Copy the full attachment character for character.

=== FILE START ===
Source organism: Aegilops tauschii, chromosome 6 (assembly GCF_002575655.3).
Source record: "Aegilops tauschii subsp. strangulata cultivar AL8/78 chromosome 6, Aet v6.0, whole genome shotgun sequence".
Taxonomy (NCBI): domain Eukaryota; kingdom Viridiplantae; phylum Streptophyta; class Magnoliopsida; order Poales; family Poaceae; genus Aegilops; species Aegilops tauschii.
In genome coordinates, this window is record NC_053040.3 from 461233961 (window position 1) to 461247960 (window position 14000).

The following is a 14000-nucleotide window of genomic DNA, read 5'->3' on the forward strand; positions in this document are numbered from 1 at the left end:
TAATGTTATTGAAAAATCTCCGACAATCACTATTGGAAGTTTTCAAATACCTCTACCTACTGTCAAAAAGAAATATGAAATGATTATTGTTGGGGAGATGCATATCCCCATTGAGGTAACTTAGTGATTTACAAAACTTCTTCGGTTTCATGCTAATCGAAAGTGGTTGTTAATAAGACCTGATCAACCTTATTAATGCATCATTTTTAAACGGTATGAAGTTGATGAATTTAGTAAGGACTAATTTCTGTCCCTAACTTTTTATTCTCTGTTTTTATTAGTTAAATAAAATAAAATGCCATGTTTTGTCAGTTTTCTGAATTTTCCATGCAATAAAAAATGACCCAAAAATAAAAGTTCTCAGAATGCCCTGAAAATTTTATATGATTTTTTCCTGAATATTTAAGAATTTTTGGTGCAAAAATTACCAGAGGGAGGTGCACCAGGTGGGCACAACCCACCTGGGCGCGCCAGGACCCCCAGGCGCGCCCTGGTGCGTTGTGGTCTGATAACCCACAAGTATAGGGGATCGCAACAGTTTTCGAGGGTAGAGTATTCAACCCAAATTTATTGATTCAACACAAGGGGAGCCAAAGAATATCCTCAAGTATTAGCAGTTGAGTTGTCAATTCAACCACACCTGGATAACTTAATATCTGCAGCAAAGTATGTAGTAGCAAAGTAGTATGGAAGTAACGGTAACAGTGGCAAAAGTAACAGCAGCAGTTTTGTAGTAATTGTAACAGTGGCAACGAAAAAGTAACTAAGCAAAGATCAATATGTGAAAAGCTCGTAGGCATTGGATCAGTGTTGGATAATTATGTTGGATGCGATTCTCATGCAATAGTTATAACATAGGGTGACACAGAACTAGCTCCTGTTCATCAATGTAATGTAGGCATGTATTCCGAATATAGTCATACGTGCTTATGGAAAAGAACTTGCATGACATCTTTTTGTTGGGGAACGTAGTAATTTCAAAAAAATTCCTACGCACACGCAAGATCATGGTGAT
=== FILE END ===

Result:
Source organism: Aegilops tauschii, chromosome 6 (assembly GCF_002575655.3).
Source record: "Aegilops tauschii subsp. strangulata cultivar AL8/78 chromosome 6, Aet v6.0, whole genome shotgun sequence".
Taxonomy (NCBI): domain Eukaryota; kingdom Viridiplantae; phylum Streptophyta; class Magnoliopsida; order Poales; family Poaceae; genus Aegilops; species Aegilops tauschii.
In genome coordinates, this window is record NC_053040.3 from 461233961 (window position 1) to 461247960 (window position 14000).

The following is a 14000-nucleotide window of genomic DNA, read 5'->3' on the forward strand; positions in this document are numbered from 1 at the left end:
TAATGTTATTGAAAAATCTCCGACAATCACTATTGGAAGTTTTCAAATACCTCTACCTACTGTCAAAAAGAAATATGAAATGATTATTGTTGGGGAGATGCATATCCCCATTGAGGTAACTTAGTGATTTACAAAACTTCTTCGGTTTCATGCTAATCGAAAGTGGTTGTTAATAAGACCTGATCAACCTTATTAATGCATCATTTTTAAACGGTATGAAGTTGATGAATTTAGTAAGGACTAATTTCTGTCCCTAACTTTTTATTCTCTGTTTTTATTAGTTAAATAAAATAAAATGCCATGTTTTGTCAGTTTTCTGAATTTTCCATGCAATAAAAAATGACCCAAAAATAAAAGTTCTCAGAATGCCCTGAAAATTTTATATGATTTTTTCCTGAATATTTAAGAATTTTTGGTGCAAAAATTACCAGAGGGAGGTGCACCAGGTGGGCACAACCCACCTGGGCGCGCCAGGACCCCCAGGCGCGCCCTGGTGCGTTGTGGTCTGATAACCCACAAGTATAGGGGATCGCAACAGTTTTCGAGGGTAGAGTATTCAACCCAAATTTATTGATTCAACACAAGGGGAGCCAAAGAATATCCTCAAGTATTAGCAGTTGAGTTGTCAATTCAACCACACCTGGATAACTTAATATCTGCAGCAAAGTATGTAGTAGCAAAGTAGTATGGAAGTAACGGTAACAGTGGCAAAAGTAACAGCAGCAGTTTTGTAGTAATTGTAACAGTGGCAACGAAAAAGTAACTAAGCAAAGATCAATATGTGAAAAGCTCGTAGGCATTGGATCAGTGTTGGATAATTATGTTGGATGCGATTCTCATGCAATAGTTATAACATAGGGTGACACAGAACTAGCTCCTGTTCATCAATGTAATGTAGGCATGTATTCCGAATATAGTCATACGTGCTTATGGAAAAGAACTTGCATGACATCTTTTTGTTGGGGAACGTAGTAATTTCAAAAAAATTCCTACGCACACGCAAGATCATGGTGAT